Another Gun Maker Says Farewell to Tough Restrictions

Another Gun Maker Says Farewell to Tough Restrictions

Yet another gun manufacturer is voting with its feet, and leaving a state because of its overreach on regulation. Instead of opening a new facility in Orange County, N.Y. with 80 to 100 new jobs, Kahr Firearms Group will instead relocate over the Delaware River into Pike County, Penn.

Earlier this year, a number of Connecticut gun makers announced their intention to pick up and move their facilities out of state when politicians there enacted some of the strictest gun laws in the country. PTR Industries announced it was leaving for the more welcoming climes of Myrtle Beach, S.C., as did Stag Arms, which is deciding between South Carolina and Texas.

It's a movement still gaining steam, with manufacturers leaving oppressive states for those offering more freedom. Texas, in particular, has been vocal about welcoming gun makers, and is one of the locations Magpul Industries is considering as it plans to vacate Colorado.

New York's new anti-gun law expands a ban on military-style weapons, requires mental-health professionals to report perceived threats, limits magazines to seven bullets, taxes bullets, and creates a gun registry. New Jersey's Gov. Christie also just signed a group of new gun laws, though the more controversial (and restrictive) ones are still on his desk.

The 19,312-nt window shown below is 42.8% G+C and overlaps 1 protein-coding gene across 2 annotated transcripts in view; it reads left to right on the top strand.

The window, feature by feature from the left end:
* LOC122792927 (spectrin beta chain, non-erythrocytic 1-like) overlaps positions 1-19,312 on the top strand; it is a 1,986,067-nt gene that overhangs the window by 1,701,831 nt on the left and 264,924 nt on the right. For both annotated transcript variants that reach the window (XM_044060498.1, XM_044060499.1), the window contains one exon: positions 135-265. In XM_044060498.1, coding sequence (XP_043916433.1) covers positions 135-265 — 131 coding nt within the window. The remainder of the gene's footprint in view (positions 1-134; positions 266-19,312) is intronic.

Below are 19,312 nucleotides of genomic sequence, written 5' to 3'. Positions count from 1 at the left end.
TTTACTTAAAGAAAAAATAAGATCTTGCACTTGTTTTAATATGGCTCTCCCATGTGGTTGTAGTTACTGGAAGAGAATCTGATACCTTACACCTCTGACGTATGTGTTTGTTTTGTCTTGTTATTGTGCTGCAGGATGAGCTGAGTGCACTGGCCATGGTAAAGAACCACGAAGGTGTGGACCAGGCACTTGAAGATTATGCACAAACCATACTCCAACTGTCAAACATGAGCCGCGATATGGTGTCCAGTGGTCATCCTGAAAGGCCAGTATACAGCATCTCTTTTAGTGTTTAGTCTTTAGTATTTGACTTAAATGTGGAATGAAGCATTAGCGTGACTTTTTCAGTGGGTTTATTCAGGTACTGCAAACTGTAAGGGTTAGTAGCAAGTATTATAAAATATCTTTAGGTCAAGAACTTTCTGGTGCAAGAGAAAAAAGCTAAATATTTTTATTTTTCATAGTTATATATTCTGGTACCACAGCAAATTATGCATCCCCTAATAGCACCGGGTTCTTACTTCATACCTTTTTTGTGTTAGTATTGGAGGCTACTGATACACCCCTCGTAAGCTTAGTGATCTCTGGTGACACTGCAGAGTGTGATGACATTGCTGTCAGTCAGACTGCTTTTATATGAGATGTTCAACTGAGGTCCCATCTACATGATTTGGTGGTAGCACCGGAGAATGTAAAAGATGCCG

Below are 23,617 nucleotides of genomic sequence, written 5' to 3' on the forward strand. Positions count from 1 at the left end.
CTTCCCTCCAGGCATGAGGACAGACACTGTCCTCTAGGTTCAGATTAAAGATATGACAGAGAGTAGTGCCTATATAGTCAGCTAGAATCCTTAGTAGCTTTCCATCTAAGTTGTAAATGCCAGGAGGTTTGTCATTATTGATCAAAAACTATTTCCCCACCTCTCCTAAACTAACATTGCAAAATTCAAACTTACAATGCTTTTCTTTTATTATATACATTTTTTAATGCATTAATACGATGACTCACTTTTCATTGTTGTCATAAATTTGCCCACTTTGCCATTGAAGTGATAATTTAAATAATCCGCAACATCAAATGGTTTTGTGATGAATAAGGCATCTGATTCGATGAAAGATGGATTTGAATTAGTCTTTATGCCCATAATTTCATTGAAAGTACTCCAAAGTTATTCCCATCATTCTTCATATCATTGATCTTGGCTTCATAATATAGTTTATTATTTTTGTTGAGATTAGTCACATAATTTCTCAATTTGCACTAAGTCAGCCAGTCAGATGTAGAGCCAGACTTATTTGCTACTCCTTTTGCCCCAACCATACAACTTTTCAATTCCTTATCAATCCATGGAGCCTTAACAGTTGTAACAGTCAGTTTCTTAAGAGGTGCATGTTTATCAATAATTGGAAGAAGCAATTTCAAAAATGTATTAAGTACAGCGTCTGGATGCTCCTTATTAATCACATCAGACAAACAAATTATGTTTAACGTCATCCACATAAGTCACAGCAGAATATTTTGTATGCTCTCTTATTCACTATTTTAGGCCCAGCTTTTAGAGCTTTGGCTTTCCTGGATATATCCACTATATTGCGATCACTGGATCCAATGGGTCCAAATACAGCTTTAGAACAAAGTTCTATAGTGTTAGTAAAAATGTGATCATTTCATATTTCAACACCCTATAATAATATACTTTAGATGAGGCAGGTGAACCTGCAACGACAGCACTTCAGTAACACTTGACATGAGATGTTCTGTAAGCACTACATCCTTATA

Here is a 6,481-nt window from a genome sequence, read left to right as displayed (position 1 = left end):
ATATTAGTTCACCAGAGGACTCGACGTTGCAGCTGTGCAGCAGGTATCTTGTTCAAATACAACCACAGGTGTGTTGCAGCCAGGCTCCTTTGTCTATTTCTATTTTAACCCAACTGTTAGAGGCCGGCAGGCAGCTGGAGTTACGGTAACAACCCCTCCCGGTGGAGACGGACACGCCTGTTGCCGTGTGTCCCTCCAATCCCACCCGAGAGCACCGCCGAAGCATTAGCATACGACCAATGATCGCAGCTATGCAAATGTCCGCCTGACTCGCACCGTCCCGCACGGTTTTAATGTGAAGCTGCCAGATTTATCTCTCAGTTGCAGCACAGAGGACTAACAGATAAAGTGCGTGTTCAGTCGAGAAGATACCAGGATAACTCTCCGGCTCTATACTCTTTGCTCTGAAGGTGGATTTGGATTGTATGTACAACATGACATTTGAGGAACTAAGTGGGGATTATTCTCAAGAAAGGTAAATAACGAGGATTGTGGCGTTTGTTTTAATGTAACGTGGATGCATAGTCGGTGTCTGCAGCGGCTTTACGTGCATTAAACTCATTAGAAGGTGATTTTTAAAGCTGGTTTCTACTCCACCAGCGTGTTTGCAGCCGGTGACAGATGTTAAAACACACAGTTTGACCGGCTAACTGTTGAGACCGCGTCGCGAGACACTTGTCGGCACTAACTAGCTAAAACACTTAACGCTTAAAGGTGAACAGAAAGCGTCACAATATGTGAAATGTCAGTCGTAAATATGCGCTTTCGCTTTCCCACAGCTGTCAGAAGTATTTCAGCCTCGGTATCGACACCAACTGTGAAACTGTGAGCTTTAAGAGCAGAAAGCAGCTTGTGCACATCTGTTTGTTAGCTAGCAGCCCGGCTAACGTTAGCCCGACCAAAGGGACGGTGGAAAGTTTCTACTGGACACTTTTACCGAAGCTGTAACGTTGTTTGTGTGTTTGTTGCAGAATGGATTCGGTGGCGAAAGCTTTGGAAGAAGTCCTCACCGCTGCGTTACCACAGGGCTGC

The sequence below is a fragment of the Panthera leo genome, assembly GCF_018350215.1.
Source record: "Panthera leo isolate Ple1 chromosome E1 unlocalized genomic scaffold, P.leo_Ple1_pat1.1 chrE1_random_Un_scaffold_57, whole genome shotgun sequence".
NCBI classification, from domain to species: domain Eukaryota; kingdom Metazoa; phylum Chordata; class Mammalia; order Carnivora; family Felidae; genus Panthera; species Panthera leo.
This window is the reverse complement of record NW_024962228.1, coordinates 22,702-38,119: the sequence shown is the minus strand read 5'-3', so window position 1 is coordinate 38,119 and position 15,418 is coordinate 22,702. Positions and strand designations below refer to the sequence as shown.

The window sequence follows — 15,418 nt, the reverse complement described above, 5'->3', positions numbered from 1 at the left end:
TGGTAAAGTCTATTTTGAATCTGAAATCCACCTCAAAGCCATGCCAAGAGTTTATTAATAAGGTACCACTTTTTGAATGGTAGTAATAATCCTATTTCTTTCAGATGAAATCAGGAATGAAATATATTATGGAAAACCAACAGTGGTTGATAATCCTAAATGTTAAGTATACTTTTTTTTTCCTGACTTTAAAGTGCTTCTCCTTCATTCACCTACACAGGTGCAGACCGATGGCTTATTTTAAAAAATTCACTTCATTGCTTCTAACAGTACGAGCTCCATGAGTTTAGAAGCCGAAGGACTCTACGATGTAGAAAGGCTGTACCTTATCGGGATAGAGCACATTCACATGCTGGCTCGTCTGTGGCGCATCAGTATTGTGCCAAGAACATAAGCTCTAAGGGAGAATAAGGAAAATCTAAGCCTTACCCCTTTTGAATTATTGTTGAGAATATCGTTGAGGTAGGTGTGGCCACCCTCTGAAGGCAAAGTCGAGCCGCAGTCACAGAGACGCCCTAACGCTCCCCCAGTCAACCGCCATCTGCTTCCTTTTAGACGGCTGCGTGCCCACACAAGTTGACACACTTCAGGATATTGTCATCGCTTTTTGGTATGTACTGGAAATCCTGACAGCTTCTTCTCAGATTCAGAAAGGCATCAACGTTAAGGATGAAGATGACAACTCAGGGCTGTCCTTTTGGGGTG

Kahr said it could have stayed in New York and built a new plant, but, "We're looking for a more friendly environment for our business."

Not every firearms manufacturer is pulling up stakes, however, preferring to be more wishy-washy about their feelings. Beretta thought about leaving Maryland, but instead, said that if it created any new jobs, they would be made out of state. Remington Arms, part of Freedom Group, the amalgamation of gun companies that Cerberus Capital Managment dumped after the Sandy Hook shootings, posted on its Facebook page that it still needs to mull over whether it wants to move. While some suspected a quid pro quo after it received an $80 million Defense Dept. contract within days of meeting with a group of state politicians, Remington said the deal was years in the making, and has nothing to do with its decision to stay or go.

Similarly, Sturm, Ruger and Colt Defense have not indicated any intention of leaving Connecticut, while Smith & Wesson Holdings seems content to remain nestled in Massachusetts, despite its restrictive gun laws.

Undoubtedly, the decision to leave a state is not so simple as packing up a few boxes and some furniture. And while some gun makers may disagree with the proliferation of gun-control laws, they're actually doing brisk business because of them. Smith & Wesson reported record sales last quarter as revenues surged 42%, and profits quadrupled from the year-ago period. Ruger's profits nearly doubled, and ammo maker ATK would have had even better results after reporting strong demand in sporting groups demand, but a decline in defense sales led to relatively flat revenues.

While the big name gun slingers have yet to protest the attack on their livelihood, the industry still has a target on its back. But the constant drip from smaller firearm makers does add up until it becomes a torrent that can't be held back when the dyke finally bursts open.

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